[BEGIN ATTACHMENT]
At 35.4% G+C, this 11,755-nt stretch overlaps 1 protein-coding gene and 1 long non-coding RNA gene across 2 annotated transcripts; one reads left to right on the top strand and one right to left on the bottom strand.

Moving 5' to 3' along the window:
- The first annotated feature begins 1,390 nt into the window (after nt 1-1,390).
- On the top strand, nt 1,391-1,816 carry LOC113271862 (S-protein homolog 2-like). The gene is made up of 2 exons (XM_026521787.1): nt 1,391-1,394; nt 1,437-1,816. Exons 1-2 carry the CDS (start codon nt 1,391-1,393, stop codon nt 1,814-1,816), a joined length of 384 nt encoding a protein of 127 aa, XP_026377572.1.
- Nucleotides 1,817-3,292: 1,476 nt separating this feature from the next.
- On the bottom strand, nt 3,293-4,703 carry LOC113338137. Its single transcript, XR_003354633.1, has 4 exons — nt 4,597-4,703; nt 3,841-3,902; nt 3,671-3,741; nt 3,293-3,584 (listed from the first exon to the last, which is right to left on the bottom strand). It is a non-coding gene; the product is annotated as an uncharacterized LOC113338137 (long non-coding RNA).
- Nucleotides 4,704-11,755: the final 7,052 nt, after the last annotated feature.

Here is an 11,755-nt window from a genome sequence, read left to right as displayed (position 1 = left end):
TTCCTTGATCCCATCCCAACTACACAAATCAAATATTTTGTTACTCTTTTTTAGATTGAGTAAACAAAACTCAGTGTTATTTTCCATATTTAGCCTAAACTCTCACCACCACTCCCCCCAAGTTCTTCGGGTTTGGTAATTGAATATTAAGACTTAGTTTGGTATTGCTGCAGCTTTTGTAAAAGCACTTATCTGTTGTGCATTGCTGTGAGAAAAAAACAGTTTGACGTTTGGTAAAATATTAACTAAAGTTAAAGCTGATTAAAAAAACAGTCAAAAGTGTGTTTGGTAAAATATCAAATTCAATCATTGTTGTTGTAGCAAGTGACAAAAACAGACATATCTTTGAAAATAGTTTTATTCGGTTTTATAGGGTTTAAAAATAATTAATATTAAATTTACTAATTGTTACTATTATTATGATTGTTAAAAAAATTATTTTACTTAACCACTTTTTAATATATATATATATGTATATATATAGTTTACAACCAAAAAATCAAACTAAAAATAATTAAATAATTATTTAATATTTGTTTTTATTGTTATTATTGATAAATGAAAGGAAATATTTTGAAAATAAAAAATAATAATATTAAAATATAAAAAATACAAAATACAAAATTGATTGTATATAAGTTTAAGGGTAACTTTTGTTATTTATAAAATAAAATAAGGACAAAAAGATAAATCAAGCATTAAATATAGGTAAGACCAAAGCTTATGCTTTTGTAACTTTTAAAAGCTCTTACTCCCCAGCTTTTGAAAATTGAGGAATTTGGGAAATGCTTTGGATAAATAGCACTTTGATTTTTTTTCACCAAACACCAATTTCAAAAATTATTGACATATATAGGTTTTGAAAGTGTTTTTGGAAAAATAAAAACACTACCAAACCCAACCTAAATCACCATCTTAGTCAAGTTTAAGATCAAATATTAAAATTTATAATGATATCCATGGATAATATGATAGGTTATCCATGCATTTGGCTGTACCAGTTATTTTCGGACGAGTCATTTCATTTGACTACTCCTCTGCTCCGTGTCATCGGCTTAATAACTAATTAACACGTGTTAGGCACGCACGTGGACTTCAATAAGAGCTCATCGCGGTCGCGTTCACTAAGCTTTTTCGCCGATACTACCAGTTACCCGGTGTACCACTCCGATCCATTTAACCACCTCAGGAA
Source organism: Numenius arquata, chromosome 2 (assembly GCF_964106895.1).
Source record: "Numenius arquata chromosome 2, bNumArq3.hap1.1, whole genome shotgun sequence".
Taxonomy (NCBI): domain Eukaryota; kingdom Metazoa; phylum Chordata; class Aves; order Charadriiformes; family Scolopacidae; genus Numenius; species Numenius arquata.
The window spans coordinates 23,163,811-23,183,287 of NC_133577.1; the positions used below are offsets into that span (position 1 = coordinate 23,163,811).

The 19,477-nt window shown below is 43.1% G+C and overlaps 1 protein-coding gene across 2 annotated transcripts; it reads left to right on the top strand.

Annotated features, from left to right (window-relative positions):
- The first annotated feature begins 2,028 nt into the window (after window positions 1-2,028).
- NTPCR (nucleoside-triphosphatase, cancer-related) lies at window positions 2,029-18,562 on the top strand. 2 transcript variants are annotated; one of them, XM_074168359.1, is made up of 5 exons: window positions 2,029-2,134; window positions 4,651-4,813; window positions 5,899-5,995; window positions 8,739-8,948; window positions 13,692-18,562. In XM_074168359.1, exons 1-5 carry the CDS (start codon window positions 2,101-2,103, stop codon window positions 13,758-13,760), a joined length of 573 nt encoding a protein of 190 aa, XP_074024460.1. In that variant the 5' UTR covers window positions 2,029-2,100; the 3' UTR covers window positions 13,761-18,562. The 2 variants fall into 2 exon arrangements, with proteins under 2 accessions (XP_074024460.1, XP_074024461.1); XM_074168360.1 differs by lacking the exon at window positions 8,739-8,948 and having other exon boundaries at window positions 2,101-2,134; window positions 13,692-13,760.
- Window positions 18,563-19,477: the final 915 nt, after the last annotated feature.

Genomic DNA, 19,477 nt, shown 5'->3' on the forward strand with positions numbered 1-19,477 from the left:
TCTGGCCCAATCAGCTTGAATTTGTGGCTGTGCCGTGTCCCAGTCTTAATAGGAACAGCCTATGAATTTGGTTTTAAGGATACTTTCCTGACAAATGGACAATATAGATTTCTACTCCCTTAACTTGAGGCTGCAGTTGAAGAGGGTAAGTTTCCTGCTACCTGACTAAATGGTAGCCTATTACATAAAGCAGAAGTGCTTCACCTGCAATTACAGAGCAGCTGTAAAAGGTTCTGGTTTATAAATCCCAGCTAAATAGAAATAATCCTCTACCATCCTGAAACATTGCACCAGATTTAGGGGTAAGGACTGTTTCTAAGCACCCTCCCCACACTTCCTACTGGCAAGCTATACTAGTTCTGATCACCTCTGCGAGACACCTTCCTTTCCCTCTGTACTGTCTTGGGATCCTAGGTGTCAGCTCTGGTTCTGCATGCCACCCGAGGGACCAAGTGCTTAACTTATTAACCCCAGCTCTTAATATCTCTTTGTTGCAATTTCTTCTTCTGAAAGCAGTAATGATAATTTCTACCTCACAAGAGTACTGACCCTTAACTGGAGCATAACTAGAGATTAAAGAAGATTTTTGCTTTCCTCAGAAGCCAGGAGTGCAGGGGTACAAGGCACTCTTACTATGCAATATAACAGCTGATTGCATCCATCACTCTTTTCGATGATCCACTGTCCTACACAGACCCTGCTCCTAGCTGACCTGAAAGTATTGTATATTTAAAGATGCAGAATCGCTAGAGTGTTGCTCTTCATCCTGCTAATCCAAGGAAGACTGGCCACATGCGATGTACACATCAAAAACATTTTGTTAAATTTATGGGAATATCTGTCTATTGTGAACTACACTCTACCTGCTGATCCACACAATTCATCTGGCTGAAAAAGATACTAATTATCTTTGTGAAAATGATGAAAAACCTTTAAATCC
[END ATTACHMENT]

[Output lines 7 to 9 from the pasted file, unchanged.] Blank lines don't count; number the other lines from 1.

- Nucleotides 4,704-11,755: the final 7,052 nt, after the last annotated feature.

Here is an 11,755-nt window from a genome sequence, read left to right as displayed (position 1 = left end):
TTCCTTGATCCCATCCCAACTACACAAATCAAATATTTTGTTACTCTTTTTTAGATTGAGTAAACAAAACTCAGTGTTATTTTCCATATTTAGCCTAAACTCTCACCACCACTCCCCCCAAGTTCTTCGGGTTTGGTAATTGAATATTAAGACTTAGTTTGGTATTGCTGCAGCTTTTGTAAAAGCACTTATCTGTTGTGCATTGCTGTGAGAAAAAAACAGTTTGACGTTTGGTAAAATATTAACTAAAGTTAAAGCTGATTAAAAAAACAGTCAAAAGTGTGTTTGGTAAAATATCAAATTCAATCATTGTTGTTGTAGCAAGTGACAAAAACAGACATATCTTTGAAAATAGTTTTATTCGGTTTTATAGGGTTTAAAAATAATTAATATTAAATTTACTAATTGTTACTATTATTATGATTGTTAAAAAAATTATTTTACTTAACCACTTTTTAATATATATATATATGTATATATATAGTTTACAACCAAAAAATCAAACTAAAAATAATTAAATAATTATTTAATATTTGTTTTTATTGTTATTATTGATAAATGAAAGGAAATATTTTGAAAATAAAAAATAATAATATTAAAATATAAAAAATACAAAATACAAAATTGATTGTATATAAGTTTAAGGGTAACTTTTGTTATTTATAAAATAAAATAAGGACAAAAAGATAAATCAAGCATTAAATATAGGTAAGACCAAAGCTTATGCTTTTGTAACTTTTAAAAGCTCTTACTCCCCAGCTTTTGAAAATTGAGGAATTTGGGAAATGCTTTGGATAAATAGCACTTTGATTTTTTTTCACCAAACACCAATTTCAAAAATTATTGACATATATAGGTTTTGAAAGTGTTTTTGGAAAAATAAAAACACTACCAAACCCAACCTAAATCACCATCTTAGTCAAGTTTAAGATCAAATATTAAAATTTATAATGATATCCATGGATAATATGATAGGTTATCCATGCATTTGGCTGTACCAGTTATTTTCGGACGAGTCATTTCATTTGACTACTCCTCTGCTCCGTGTCATCGGCTTAATAACTAATTAACACGTGTTAGGCACGCACGTGGACTTCAATAAGAGCTCATCGCGGTCGCGTTCACTAAGCTTTTTCGCCGATACTACCAGTTACCCGGTGTACCACTCCGATCCATTTAACCACCTCAGGAA